Forgot your password?  

Resources for students & teachers

This eBook from the Gutenberg Project consists of approximately 419 pages of information about The Lost Hunter.

“Come, Faith,” he said, “and sit by me and hold my hand.  I have been thinking this evening of the insensibility of the world to their condition.  How few perceive the precipice on the edge of which they stand!”

His daughter, who was accustomed to these sombre reflections, bent over, and bringing his hand to her lips, kissed it without saying anything, knowing that he would soon explain himself more perfectly.

“Which,” continued Armstrong, “is wiser, the thoughtless frivolity of Judge Bernard, or the sad watchfulness of Holden?”

“I am not competent to judge, dear father; but if they both act according to their convictions of right, are they not doing their duty?”

“You ask a difficult question.  To be sure men must act according to their ideas of right, but let them beware how they get them, and what they are.  Yet, can one choose his ideas?  These things puzzle me?”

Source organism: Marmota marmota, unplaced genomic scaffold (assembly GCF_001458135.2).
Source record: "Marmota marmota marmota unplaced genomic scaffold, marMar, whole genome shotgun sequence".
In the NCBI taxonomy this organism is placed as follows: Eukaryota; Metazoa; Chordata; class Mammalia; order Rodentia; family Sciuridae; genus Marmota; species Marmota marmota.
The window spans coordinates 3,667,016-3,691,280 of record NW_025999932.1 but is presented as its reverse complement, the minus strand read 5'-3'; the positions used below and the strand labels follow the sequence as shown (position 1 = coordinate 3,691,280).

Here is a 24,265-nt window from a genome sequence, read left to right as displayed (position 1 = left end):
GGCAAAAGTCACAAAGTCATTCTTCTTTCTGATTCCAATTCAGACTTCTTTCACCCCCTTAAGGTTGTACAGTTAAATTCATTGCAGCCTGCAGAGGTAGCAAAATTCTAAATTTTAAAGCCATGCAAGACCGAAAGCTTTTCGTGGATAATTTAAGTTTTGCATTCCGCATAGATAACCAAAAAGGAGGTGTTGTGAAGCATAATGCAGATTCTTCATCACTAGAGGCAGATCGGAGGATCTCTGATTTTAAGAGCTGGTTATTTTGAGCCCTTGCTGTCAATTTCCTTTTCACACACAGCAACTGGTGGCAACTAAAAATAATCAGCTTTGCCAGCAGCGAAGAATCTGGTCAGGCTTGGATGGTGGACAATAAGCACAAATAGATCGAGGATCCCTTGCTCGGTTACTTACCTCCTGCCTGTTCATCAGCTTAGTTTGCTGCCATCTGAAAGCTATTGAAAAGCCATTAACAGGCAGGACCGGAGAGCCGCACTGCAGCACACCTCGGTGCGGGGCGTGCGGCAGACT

“What else can we do,” inquired his daughter, “than live by the light we have?  Surely I cannot be responsible for my involuntary ignorance.”

“How far we may be the cause of the ignorance we call involuntary, it is impossible to determine.  A wrong act, an improper thought, belonging to years ago and even repented of since, may project its dark shadow into the present, and pervert the judgment.  We are fearfully made.”

“Why pain yourself, dearest father, with speculations of this character?  Our Maker knows our weakness and will pardon our infirmities.”

“I am an illustration of the subject of our conversation,” continued Armstrong, after a pause of a few minutes, during which he had remained meditating, with his head resting on his hand.  “I know I would not, willingly, harshly judge another—­for who authorized me to pass sentence?  Yet these ideas would force themselves into my mind; and how have I spoken of our kind and excellent neighbor!  There is something wrong in myself which I must struggle to correct.”

We communicate only enough of the conversation to give an idea of the state of Mr. Armstrong’s mind at the time.  At the usual family devotions that night he prayed fervently for forgiveness of his error, repeatedly upbraiding himself with presumption and uncharitableness, and entreating that he might not be left to his own vain imaginations.

CHAPTER IV.

O!  I could whisper thee a tale,
That surely would thy pity move,
But what would idle words avail,
Unless the heart might speak its love?

To tell that tale my pen were weak,
My tongue its office, too, denies,
Then mark it on my varying cheek,
And read it in my languid eyes. 
Anonymous.

Follow Us on Facebook